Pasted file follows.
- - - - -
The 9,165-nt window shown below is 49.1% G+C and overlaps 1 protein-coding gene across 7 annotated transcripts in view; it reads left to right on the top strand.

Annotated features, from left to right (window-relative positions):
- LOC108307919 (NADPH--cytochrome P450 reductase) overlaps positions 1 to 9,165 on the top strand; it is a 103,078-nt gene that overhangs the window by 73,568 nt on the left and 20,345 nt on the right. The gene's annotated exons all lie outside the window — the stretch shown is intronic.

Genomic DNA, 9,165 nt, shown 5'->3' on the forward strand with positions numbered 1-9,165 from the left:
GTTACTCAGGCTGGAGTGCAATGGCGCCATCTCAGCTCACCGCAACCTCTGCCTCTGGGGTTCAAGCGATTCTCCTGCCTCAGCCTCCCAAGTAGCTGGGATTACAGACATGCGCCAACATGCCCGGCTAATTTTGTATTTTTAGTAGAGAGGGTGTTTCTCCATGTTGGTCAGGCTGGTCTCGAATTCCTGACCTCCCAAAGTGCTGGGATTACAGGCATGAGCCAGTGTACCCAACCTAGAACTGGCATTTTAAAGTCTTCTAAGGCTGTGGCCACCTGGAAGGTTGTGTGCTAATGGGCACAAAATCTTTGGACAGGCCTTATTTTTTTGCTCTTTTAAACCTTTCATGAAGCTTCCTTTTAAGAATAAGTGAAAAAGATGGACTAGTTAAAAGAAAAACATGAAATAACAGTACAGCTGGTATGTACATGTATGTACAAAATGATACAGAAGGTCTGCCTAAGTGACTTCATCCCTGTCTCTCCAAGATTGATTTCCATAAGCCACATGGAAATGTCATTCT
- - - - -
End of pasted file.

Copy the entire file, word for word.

The 9,165-nt window shown below is 49.1% G+C and overlaps 1 protein-coding gene across 7 annotated transcripts in view; it reads left to right on the top strand.

Annotated features, from left to right (window-relative positions):
- LOC108307919 (NADPH--cytochrome P450 reductase) overlaps positions 1 to 9,165 on the top strand; it is a 103,078-nt gene that overhangs the window by 73,568 nt on the left and 20,345 nt on the right. The gene's annotated exons all lie outside the window — the stretch shown is intronic.

Genomic DNA, 9,165 nt, shown 5'->3' on the forward strand with positions numbered 1-9,165 from the left:
GTTACTCAGGCTGGAGTGCAATGGCGCCATCTCAGCTCACCGCAACCTCTGCCTCTGGGGTTCAAGCGATTCTCCTGCCTCAGCCTCCCAAGTAGCTGGGATTACAGACATGCGCCAACATGCCCGGCTAATTTTGTATTTTTAGTAGAGAGGGTGTTTCTCCATGTTGGTCAGGCTGGTCTCGAATTCCTGACCTCCCAAAGTGCTGGGATTACAGGCATGAGCCAGTGTACCCAACCTAGAACTGGCATTTTAAAGTCTTCTAAGGCTGTGGCCACCTGGAAGGTTGTGTGCTAATGGGCACAAAATCTTTGGACAGGCCTTATTTTTTTGCTCTTTTAAACCTTTCATGAAGCTTCCTTTTAAGAATAAGTGAAAAAGATGGACTAGTTAAAAGAAAAACATGAAATAACAGTACAGCTGGTATGTACATGTATGTACAAAATGATACAGAAGGTCTGCCTAAGTGACTTCATCCCTGTCTCTCCAAGATTGATTTCCATAAGCCACATGGAAATGTCATTCT